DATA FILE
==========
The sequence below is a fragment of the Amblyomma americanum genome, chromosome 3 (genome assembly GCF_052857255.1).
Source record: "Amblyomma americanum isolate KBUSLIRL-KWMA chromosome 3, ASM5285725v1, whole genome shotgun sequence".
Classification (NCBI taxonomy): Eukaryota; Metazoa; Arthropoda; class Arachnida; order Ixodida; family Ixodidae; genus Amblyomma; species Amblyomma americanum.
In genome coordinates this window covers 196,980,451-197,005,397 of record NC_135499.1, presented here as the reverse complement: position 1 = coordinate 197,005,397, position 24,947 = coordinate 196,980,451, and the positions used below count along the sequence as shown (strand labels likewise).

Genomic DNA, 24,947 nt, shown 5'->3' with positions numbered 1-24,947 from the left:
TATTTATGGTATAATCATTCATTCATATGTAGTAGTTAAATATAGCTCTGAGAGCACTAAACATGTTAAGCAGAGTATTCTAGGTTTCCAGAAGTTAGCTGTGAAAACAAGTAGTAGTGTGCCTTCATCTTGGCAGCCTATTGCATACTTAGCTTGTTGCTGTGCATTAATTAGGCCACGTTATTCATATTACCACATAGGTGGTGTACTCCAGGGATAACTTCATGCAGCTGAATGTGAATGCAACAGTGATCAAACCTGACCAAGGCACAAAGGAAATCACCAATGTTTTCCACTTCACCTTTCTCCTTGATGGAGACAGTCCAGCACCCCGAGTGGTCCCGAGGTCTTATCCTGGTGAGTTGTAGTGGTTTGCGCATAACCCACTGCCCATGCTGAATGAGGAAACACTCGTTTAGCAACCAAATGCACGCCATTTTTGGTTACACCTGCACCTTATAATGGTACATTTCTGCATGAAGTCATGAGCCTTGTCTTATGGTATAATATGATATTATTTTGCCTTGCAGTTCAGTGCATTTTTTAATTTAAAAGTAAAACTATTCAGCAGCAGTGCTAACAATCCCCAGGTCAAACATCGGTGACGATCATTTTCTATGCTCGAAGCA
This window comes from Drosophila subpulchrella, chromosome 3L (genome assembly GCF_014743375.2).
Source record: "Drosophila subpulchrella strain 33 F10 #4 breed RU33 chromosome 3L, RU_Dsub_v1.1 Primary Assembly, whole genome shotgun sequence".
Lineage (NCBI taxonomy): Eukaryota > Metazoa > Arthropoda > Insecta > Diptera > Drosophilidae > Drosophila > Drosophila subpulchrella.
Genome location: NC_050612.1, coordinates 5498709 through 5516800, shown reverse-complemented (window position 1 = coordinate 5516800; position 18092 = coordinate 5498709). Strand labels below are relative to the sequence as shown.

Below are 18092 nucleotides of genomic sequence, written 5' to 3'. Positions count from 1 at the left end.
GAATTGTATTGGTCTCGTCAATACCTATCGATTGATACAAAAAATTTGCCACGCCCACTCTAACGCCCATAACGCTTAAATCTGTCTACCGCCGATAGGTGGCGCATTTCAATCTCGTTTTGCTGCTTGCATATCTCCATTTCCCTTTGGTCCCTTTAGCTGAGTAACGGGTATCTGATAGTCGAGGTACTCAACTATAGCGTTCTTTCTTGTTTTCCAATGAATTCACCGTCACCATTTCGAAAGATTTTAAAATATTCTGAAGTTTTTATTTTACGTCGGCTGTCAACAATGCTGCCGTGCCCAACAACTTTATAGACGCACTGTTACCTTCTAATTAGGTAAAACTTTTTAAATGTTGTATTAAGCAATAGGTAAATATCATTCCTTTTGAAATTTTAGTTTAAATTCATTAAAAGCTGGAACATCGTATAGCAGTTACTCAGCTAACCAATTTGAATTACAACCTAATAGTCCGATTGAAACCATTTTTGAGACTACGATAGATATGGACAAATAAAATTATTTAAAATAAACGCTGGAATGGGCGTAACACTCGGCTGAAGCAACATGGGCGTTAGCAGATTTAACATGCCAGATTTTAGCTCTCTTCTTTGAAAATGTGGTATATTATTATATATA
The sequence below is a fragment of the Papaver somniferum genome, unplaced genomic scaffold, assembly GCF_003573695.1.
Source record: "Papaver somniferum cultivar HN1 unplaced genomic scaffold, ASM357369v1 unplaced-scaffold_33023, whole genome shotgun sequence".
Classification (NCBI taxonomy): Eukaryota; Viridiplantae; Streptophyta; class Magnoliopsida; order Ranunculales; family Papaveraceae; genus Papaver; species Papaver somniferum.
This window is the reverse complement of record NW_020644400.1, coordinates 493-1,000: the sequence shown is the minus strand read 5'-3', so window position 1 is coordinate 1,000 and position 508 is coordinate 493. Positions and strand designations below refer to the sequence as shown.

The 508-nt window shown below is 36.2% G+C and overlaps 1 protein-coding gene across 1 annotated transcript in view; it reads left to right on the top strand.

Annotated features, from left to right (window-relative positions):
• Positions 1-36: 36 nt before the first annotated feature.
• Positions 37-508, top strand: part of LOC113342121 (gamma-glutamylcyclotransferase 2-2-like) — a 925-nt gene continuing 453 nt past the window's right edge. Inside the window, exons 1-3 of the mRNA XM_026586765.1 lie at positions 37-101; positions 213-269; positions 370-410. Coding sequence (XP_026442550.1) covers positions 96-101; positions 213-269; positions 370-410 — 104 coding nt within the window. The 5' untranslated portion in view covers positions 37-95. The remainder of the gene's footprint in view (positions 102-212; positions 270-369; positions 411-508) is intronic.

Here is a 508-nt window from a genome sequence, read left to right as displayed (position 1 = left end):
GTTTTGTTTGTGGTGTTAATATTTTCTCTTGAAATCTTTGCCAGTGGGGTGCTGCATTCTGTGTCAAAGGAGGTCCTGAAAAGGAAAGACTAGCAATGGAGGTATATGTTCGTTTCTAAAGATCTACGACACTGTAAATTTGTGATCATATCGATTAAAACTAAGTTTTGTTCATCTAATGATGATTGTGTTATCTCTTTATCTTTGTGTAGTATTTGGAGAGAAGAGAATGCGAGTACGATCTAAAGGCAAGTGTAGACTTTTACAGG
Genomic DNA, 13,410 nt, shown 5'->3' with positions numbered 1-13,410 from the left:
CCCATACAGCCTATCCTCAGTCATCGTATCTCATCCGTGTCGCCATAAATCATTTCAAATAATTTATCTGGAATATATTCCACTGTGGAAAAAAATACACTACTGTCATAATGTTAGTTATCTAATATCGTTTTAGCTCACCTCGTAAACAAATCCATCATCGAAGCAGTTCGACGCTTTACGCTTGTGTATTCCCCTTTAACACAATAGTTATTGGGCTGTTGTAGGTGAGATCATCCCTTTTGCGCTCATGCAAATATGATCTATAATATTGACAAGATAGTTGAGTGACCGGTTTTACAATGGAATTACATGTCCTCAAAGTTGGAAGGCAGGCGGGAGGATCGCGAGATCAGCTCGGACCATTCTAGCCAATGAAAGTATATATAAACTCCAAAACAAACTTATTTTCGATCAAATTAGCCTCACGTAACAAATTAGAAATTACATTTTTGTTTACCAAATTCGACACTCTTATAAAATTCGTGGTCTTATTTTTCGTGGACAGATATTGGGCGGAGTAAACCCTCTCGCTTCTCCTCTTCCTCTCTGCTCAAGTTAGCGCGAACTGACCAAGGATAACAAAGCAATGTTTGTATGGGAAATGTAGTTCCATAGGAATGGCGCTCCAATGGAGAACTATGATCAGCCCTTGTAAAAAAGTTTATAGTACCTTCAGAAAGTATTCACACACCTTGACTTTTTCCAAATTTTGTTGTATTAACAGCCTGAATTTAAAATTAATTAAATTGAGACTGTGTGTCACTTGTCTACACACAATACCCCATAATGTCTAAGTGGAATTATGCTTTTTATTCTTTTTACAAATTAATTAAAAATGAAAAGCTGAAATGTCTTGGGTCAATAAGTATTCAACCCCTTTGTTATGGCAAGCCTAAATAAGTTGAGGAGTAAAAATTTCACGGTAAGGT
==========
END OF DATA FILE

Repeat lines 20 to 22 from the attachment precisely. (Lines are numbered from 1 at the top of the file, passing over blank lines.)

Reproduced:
• Positions 37-508, top strand: part of LOC113342121 (gamma-glutamylcyclotransferase 2-2-like) — a 925-nt gene continuing 453 nt past the window's right edge. Inside the window, exons 1-3 of the mRNA XM_026586765.1 lie at positions 37-101; positions 213-269; positions 370-410. Coding sequence (XP_026442550.1) covers positions 96-101; positions 213-269; positions 370-410 — 104 coding nt within the window. The 5' untranslated portion in view covers positions 37-95. The remainder of the gene's footprint in view (positions 102-212; positions 270-369; positions 411-508) is intronic.

Here is a 508-nt window from a genome sequence, read left to right as displayed (position 1 = left end):
GTTTTGTTTGTGGTGTTAATATTTTCTCTTGAAATCTTTGCCAGTGGGGTGCTGCATTCTGTGTCAAAGGAGGTCCTGAAAAGGAAAGACTAGCAATGGAGGTATATGTTCGTTTCTAAAGATCTACGACACTGTAAATTTGTGATCATATCGATTAAAACTAAGTTTTGTTCATCTAATGATGATTGTGTTATCTCTTTATCTTTGTGTAGTATTTGGAGAGAAGAGAATGCGAGTACGATCTAAAGGCAAGTGTAGACTTTTACAGG